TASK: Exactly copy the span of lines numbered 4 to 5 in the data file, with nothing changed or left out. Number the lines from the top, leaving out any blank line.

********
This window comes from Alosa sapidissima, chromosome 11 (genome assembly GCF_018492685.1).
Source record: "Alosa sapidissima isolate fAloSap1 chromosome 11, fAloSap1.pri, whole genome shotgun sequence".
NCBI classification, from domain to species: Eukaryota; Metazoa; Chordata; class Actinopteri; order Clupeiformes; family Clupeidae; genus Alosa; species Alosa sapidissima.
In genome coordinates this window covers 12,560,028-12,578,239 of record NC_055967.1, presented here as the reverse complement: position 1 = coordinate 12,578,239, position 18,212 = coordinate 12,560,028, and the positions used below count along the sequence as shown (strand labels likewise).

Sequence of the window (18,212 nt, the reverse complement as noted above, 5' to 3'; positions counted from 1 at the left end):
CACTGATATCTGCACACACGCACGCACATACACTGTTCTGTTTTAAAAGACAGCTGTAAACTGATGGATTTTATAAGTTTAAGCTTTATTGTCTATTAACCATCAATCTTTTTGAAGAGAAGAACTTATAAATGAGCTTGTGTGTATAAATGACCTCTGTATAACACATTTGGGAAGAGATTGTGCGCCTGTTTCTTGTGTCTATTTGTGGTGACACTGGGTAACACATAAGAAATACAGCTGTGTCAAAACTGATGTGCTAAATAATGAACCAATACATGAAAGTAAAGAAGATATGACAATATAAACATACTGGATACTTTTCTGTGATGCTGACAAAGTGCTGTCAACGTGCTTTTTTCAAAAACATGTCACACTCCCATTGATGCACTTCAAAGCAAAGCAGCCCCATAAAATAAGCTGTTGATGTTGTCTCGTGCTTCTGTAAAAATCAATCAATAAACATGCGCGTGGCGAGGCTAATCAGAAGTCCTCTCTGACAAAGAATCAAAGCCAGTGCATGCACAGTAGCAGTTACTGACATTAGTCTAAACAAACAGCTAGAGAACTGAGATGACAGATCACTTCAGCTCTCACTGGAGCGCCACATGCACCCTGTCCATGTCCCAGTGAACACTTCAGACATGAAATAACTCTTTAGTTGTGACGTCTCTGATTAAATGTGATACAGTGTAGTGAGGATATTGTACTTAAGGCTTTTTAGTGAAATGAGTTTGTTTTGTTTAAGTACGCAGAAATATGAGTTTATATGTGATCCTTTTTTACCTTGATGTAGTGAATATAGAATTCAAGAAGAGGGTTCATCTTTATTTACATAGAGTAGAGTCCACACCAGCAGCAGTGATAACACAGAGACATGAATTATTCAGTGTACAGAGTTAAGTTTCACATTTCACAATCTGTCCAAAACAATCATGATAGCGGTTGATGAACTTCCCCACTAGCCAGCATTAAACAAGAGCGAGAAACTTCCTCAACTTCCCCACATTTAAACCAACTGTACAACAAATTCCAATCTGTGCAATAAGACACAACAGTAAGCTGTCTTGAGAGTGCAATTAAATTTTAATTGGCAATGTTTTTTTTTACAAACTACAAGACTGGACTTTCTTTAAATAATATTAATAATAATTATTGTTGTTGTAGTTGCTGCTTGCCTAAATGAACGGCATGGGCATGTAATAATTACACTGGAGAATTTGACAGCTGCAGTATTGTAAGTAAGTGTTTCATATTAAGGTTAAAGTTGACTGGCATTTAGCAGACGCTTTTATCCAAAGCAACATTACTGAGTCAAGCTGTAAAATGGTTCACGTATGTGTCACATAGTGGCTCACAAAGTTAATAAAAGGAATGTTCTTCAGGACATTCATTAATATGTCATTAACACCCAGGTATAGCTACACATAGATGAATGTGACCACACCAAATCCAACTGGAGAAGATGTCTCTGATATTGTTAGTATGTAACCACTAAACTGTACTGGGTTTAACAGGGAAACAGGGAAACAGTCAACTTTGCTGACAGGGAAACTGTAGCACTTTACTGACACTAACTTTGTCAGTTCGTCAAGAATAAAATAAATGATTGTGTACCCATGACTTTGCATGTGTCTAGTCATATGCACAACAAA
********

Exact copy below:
In genome coordinates this window covers 12,560,028-12,578,239 of record NC_055967.1, presented here as the reverse complement: position 1 = coordinate 12,578,239, position 18,212 = coordinate 12,560,028, and the positions used below count along the sequence as shown (strand labels likewise).

Sequence of the window (18,212 nt, the reverse complement as noted above, 5' to 3'; positions counted from 1 at the left end):